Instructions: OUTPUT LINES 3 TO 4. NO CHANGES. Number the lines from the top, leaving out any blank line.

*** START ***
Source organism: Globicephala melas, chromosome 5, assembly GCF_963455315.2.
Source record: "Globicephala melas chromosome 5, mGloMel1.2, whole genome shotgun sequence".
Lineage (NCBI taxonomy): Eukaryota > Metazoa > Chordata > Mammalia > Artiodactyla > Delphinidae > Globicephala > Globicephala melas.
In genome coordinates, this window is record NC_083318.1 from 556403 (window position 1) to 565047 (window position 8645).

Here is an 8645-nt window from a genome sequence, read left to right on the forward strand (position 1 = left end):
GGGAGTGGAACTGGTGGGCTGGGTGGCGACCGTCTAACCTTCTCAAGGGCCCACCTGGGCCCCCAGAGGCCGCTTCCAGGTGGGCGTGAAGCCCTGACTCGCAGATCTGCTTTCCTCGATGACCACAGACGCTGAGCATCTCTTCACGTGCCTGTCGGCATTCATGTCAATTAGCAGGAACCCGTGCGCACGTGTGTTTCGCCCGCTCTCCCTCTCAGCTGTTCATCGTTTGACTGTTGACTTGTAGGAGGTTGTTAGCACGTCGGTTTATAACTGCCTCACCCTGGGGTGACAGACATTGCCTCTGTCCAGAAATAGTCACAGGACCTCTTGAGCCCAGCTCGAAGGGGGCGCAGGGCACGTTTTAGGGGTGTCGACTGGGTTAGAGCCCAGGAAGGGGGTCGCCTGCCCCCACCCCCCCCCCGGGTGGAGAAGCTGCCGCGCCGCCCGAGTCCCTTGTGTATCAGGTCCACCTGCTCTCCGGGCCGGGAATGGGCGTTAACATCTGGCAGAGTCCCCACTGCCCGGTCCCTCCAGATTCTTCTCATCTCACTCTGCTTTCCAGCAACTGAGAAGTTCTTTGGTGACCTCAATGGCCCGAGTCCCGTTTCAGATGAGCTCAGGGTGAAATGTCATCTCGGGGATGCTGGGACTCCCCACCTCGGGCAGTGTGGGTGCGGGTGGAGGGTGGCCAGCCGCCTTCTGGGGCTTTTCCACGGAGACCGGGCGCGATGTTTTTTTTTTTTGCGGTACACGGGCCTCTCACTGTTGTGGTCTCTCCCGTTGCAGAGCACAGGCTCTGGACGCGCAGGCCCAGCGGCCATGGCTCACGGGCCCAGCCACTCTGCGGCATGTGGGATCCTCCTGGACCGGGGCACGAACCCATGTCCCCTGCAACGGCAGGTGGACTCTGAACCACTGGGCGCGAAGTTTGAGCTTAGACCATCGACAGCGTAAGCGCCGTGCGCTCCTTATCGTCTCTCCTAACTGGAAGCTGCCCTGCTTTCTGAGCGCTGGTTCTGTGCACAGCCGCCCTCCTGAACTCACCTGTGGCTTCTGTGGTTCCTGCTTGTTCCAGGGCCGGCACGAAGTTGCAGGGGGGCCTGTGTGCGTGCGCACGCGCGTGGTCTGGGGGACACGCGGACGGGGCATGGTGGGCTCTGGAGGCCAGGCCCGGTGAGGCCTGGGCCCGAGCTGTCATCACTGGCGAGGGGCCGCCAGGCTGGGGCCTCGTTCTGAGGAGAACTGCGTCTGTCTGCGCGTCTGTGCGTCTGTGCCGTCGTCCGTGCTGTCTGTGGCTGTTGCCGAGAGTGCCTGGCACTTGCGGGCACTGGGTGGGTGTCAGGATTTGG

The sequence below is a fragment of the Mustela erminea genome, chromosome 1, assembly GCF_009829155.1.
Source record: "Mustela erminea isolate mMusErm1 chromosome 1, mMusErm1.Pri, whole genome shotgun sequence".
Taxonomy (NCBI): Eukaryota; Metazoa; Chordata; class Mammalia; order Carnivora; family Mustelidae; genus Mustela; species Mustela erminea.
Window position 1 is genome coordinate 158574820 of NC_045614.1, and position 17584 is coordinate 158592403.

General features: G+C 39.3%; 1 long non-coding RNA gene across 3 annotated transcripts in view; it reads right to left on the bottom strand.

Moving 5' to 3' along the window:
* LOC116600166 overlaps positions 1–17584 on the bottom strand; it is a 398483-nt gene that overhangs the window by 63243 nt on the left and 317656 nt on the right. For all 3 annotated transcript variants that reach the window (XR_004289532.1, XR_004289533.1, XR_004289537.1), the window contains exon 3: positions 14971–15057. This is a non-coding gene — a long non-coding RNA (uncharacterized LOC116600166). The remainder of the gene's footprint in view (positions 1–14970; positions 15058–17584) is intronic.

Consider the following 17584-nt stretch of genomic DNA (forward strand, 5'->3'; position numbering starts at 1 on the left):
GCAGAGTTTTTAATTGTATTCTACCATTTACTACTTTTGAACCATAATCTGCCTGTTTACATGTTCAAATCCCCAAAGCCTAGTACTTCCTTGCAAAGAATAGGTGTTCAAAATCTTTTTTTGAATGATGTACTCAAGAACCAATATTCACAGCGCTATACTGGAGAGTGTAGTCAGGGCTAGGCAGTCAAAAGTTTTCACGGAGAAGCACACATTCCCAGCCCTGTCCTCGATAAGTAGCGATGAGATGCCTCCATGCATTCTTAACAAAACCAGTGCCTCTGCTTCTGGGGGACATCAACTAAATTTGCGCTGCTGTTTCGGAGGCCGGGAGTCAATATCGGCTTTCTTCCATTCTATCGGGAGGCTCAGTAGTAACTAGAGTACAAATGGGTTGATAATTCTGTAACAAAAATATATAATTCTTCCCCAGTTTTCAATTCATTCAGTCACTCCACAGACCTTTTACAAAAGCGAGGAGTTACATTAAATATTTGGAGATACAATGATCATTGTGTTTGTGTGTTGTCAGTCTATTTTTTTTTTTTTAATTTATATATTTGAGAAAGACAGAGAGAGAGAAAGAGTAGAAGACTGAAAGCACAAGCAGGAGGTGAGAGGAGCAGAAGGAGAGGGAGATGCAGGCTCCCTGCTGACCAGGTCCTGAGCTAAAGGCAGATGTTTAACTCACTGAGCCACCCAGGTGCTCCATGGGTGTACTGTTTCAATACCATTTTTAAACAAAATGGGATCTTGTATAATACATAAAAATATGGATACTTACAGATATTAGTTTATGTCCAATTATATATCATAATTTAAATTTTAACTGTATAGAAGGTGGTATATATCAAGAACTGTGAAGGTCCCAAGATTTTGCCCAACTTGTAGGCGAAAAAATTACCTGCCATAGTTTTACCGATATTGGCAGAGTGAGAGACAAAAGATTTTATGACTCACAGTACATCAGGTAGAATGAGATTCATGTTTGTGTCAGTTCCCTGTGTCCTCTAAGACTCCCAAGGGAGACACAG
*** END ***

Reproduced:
Lineage (NCBI taxonomy): Eukaryota > Metazoa > Chordata > Mammalia > Artiodactyla > Delphinidae > Globicephala > Globicephala melas.
In genome coordinates, this window is record NC_083318.1 from 556403 (window position 1) to 565047 (window position 8645).